This time, though, the pages Facebook found focused "exclusively at engaging and influencing the left end of the American political spectrum," the Atlantic Council researchers said.
Facebook said the pages it deleted ran about 150 ads costing $11,000 on Facebook and Instagram, paid for in U.S. and Canadian dollars. It said the first ad was created in April 2017 and the last was created in June 2018.
Facebook said the perpetrators this year were "more careful to cover their tracks" than those it found trying to influence the 2016 election, in part because of steps it has taken to prevent a recurrence of the 2016 abuses.
For example, it said they used virtual private networks and Internet phone services to mask their locations, and paid third parties to run ads on their behalf.
Since the 2016 election, Facebook has cracked down on fake accounts and tried to slow the spread of fake news and misinformation through outside fact-checkers.
The company has also announced new guidelines around political advertisements, requiring disclosure of who paid for them and keeping a database of political advertisers.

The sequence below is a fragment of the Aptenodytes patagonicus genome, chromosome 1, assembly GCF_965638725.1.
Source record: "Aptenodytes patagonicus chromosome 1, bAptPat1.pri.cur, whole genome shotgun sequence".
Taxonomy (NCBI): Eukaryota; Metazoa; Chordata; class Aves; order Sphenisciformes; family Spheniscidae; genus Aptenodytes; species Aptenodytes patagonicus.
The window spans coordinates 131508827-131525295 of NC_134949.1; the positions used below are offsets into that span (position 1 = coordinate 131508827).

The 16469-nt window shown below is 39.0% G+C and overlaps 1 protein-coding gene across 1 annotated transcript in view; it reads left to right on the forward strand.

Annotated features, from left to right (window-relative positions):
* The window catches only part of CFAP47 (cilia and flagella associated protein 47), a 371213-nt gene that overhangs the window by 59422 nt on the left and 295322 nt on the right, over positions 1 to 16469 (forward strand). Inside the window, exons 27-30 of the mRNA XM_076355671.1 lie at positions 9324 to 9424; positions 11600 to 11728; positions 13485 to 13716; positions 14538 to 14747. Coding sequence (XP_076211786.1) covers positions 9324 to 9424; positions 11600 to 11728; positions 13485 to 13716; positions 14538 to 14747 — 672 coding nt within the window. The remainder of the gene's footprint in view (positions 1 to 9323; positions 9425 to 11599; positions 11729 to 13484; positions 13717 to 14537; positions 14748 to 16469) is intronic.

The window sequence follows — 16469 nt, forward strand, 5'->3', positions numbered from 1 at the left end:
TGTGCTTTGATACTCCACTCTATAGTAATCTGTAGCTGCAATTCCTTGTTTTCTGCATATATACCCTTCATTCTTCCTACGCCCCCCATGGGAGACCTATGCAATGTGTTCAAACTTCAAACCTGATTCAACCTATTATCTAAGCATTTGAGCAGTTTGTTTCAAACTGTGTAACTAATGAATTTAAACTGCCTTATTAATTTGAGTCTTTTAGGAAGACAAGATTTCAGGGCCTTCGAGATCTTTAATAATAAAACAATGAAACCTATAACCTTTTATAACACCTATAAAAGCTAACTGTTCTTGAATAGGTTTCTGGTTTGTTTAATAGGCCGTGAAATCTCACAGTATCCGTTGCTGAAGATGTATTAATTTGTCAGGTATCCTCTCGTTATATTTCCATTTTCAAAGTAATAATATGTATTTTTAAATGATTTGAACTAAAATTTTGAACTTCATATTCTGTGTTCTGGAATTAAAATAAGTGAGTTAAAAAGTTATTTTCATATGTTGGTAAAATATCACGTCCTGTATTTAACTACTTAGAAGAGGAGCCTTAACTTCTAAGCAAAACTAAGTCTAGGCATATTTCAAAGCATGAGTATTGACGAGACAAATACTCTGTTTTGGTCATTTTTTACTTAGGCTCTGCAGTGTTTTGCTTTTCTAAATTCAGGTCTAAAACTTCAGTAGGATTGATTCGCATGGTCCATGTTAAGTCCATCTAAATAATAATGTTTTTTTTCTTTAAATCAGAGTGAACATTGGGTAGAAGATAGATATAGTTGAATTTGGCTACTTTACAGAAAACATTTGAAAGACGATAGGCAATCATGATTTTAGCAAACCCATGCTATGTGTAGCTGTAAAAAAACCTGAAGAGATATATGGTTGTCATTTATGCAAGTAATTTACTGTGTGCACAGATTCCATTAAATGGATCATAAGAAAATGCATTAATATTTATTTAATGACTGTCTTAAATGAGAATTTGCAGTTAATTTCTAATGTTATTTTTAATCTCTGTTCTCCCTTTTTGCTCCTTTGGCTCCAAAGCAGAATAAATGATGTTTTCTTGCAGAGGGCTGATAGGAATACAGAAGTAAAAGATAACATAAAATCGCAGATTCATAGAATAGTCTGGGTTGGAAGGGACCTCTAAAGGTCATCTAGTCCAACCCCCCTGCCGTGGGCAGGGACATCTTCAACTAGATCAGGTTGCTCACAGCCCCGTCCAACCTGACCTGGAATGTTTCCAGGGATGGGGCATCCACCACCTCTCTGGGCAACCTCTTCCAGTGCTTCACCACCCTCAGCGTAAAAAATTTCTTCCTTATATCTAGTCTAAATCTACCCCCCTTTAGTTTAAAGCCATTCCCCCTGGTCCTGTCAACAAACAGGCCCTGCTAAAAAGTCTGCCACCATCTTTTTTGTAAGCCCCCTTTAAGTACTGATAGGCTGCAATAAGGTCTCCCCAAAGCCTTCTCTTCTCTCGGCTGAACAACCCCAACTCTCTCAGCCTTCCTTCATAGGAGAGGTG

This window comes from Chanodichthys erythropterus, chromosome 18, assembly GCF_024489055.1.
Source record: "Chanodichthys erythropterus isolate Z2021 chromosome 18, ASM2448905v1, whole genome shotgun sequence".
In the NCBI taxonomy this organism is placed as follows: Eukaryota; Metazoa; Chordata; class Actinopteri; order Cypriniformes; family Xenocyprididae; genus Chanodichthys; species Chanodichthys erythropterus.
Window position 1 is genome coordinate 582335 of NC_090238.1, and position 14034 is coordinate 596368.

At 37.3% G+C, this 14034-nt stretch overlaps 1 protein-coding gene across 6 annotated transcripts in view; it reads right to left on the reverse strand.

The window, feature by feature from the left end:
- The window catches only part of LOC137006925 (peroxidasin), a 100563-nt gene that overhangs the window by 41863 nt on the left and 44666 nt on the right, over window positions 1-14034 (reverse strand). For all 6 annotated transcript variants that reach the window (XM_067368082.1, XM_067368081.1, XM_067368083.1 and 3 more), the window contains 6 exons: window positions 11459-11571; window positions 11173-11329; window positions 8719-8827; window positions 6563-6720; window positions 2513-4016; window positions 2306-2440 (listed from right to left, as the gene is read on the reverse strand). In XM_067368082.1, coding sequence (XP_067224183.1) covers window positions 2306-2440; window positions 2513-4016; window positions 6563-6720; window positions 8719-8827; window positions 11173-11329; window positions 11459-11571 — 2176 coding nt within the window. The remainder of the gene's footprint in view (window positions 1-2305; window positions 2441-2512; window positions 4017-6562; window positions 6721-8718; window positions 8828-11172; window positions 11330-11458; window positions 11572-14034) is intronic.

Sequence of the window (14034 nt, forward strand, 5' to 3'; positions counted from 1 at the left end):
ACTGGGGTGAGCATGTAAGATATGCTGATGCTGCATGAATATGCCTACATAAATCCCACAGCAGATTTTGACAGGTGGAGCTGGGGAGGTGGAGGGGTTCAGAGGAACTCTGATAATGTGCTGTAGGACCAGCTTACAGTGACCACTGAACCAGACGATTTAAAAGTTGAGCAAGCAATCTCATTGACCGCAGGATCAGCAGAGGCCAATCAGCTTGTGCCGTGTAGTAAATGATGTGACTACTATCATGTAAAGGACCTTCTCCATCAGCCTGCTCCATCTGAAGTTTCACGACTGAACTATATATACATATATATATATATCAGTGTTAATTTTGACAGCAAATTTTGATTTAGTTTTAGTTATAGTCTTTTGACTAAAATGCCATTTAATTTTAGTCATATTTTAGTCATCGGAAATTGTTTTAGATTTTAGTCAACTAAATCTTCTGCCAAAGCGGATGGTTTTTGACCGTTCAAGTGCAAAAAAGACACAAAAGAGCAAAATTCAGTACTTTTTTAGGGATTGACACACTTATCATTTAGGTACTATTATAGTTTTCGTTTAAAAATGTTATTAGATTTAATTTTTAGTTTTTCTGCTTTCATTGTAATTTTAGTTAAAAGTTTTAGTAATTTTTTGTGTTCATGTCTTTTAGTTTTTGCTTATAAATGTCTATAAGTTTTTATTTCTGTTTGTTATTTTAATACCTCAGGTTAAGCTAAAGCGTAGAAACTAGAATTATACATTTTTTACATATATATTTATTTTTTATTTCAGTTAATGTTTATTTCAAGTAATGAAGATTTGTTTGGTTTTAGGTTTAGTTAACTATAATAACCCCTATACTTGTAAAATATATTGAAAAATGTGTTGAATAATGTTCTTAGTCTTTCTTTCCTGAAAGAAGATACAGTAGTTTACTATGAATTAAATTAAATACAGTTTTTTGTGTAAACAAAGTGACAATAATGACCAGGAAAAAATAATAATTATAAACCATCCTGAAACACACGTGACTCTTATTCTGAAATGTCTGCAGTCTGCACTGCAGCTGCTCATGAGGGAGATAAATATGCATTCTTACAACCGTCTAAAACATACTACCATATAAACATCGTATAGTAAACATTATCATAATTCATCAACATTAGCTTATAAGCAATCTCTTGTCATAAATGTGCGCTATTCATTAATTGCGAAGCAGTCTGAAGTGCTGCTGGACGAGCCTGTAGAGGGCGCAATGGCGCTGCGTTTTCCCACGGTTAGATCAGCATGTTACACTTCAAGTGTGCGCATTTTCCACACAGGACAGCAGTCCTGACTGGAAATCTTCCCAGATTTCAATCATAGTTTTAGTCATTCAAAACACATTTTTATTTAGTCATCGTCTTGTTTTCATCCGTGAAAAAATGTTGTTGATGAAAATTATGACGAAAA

On a conference call, Facebook executives declined to say much more, including whether the pages mentioned specific candidates or politicians running for reelection in Congress.
Representative Adam Schiff, the top Democrat on the House of Representatives Intelligence Committee, said Facebook's discovery showed that more work is needed to guard against foreign interference in the upcoming elections.
"Foreign bad actors are using the exact same playbook they used in 2016," he said. They are "dividing us along political and ideological lines, to the detriment of our cherished democratic system."
The intelligence panel is planning a hearing in early September with Facebook Chief Operating Officer Sheryl Sandberg, Twitter Chief Executive Jack Dorsey, and an executive from Google.